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Those who say

political wordsThis is the first in an ongoing series of posts about political language, its use and abuse in American politics of the new century – and the way so many of us misunderstand each other and talk at cross purposes. It will continue here, periodically, in the months to come.

When it comes to a particular statement, saying, formulation – who says so?

I try, mostly, in this collection to attribute statements, not with the idea of taking aim at anyone in particular but as verification that, yes, people are saying these things.

Take the often-used cluster of phrases concerning speakers “who say,” with variations including “people who say” or “those who say.”

It’s a common usage, because it allows the speaker to elide any specific person and either to invent a phony boogeyman or, often, to recast an argument into a form more easily knocked down. The usage isn’t necessarily dishonest, but it easily and often slides there.

In his 1992 State of the Union address, President George H.W. Bush remarked, “There are those who say that now we can turn away from the world, that we have no special role, no special place. But we are the United States of America, the leader of the West that has become the leader of the world.” But exactly who said we “we can turn away from the world,” that “we have no special role, no special place”? Did anyone?

In a country of hundreds of millions of people, someone may have. But that sentiment surely was not widespread, or at least would not be put in the way he put it.

A logician would call this a straw man argument – an argument made of straw so as to be easy (and safe) to demolish. As Wikipedia put it, “is an informal fallacy based on giving the impression of refuting an opponent’s argument, while refuting an argument that was not presented by that opponent. One who engages in this fallacy is said to be ‘attacking a straw man’. The typical straw man argument creates the illusion of having completely refuted or defeated an opponent’s proposition through the covert replacement of it with a different proposition (i.e., “stand up a straw man”) and the subsequent refutation of that false argument (“knock down a straw man”) instead of the opponent’s proposition.”

There are a lot of straw men in our political arguments. In these discussions of words, quotes from particular people are included not as attacks on the person but as verification that what we’re reacting to here is something real – an actual use of the words, not a straw man.

There is another aspect to the “some people who” formulation: “Some people that.”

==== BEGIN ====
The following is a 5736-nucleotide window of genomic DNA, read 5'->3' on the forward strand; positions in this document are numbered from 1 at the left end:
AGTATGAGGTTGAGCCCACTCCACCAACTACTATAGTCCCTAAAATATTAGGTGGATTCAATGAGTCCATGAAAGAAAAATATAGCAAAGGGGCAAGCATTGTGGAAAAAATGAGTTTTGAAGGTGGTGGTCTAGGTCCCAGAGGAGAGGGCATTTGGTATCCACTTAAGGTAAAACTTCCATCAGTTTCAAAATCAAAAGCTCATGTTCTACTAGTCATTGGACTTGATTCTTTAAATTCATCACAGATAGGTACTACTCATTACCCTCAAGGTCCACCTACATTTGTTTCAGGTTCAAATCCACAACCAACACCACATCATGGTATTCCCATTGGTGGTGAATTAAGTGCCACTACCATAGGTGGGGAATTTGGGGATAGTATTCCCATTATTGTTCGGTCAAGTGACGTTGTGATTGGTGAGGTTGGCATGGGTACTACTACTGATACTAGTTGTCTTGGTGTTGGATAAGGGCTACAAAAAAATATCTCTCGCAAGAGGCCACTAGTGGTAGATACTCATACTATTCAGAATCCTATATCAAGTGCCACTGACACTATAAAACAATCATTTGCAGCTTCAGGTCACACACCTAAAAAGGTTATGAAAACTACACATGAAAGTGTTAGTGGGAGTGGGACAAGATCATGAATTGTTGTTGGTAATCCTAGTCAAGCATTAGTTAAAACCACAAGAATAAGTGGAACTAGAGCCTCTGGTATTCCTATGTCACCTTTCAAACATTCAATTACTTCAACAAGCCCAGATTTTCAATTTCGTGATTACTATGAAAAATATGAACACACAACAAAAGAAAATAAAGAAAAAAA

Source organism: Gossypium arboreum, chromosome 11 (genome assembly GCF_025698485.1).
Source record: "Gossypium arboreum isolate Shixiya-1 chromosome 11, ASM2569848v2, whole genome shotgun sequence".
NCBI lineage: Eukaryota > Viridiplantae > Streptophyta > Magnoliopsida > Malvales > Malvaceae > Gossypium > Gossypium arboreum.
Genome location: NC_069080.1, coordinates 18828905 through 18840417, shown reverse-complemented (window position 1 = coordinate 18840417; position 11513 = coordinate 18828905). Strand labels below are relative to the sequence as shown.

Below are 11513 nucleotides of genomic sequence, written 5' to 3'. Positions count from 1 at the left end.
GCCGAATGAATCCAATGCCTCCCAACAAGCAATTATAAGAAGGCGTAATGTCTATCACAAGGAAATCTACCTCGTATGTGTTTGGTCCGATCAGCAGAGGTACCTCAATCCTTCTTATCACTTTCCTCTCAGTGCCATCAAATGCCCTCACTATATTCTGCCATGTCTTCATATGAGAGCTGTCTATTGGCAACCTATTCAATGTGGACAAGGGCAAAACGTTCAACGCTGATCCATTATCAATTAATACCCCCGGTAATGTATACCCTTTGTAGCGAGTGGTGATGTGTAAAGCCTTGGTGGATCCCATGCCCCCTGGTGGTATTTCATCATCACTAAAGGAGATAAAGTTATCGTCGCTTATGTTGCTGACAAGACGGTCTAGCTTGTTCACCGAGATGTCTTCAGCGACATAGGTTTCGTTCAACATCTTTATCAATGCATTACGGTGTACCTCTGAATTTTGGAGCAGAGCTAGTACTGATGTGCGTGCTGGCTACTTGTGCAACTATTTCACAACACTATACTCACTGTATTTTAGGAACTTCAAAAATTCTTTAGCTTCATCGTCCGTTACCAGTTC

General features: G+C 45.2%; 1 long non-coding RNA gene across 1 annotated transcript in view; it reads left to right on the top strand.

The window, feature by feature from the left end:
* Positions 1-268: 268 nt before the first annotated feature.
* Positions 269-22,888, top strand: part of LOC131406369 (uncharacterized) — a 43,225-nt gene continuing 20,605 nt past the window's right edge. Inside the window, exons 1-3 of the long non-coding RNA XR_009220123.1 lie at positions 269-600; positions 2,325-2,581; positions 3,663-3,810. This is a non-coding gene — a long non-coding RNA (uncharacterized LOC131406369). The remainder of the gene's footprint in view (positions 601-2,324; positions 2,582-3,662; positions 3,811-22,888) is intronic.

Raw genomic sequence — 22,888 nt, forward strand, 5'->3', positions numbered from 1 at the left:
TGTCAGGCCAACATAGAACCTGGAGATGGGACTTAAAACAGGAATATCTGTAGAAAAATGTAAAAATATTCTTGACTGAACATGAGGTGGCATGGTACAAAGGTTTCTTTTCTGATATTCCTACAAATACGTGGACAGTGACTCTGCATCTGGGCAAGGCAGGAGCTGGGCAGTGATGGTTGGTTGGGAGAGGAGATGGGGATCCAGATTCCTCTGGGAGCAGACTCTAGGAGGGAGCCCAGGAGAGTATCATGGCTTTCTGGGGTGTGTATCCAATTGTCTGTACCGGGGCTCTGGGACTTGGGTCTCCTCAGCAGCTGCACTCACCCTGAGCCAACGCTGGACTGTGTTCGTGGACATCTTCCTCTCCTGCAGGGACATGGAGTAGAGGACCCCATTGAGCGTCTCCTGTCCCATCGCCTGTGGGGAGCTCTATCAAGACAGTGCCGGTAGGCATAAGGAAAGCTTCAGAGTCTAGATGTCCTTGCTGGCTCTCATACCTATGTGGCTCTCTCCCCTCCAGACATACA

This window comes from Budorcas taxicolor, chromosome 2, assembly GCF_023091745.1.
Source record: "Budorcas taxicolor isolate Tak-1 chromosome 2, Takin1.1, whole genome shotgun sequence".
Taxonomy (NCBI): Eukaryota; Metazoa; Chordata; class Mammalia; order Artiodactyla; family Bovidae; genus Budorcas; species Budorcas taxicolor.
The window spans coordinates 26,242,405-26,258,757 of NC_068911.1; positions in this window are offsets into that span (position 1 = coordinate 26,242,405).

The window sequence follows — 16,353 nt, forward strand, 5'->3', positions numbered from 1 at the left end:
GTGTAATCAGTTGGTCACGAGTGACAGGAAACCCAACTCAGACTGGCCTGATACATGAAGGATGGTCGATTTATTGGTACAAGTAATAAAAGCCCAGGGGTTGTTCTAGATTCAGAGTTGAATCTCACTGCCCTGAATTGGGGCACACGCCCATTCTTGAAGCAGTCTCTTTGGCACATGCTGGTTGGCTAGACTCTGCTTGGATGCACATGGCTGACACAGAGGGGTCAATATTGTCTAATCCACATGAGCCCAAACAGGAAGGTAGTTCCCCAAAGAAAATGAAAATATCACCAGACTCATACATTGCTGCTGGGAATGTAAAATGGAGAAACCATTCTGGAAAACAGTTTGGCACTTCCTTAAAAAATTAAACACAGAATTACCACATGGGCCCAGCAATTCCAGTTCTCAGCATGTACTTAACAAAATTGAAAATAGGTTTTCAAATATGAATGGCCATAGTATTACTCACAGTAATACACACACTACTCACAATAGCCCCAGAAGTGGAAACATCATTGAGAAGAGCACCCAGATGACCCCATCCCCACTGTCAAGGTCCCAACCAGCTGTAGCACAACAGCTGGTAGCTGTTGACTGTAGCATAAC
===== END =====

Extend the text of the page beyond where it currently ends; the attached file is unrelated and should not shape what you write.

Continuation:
In his New York Times column, Frank Bruni [https://www.nytimes.com/2017/04/08/opinion/what-happened-to-who.html?_r=0] noted that during the Republican presidential debates of 2016, the hazy formulation of who “was being exiled from its rightful habitat. It was a linguistic bonobo: endangered, possibly en route to extinction. Instead of saying ‘people who,’ Donald Trump said ‘people that.’ Marco Rubio followed suit. Even Jeb Bush, putatively the brainy one, was ‘that’-ing when he should have been ‘who’-ing.” Bush, he noted, referred to “people that come with a legal visa and overstay,” and Rudio spoke of “people that call my office.”

Is this a problem? Actually, it is, because this is a matter of referring to people not as people, but as things. Things can be throw in the garbage, dismissed, tossed overboard. People – one would think – should not.

One web site breaks it down this way:

Here’s the thing: “who” (and its forms) refers to peo­ple. “That” usu­ally refers to things, but it can refer to peo­ple in a gen­eral sense (like a class or type of per­son: see “run­ner.”). Purdue Online Writing Lab says, “When refer­ring to peo­ple, both that and who can be used in infor­mal lan­guage. ‘That’ may be used to refer to the char­ac­ter­is­tics or abil­i­ties of an indi­vid­ual or a group of peo­ple.… However, when speak­ing about a par­tic­u­lar per­son in for­mal lan­guage, who is preferred.”

That said, many peo­ple and some respected ref­er­ences pre­fer “peo­ple that,” and it’s not wrong. Think Chaucer. Shakespeare. Dickens.

How is “people that” meant – in archaic fashion, sloppy fashion, or anti-human fashion? This may be more an argument for avoiding its use, than for sharply adjudging those who use it.

Words matter.

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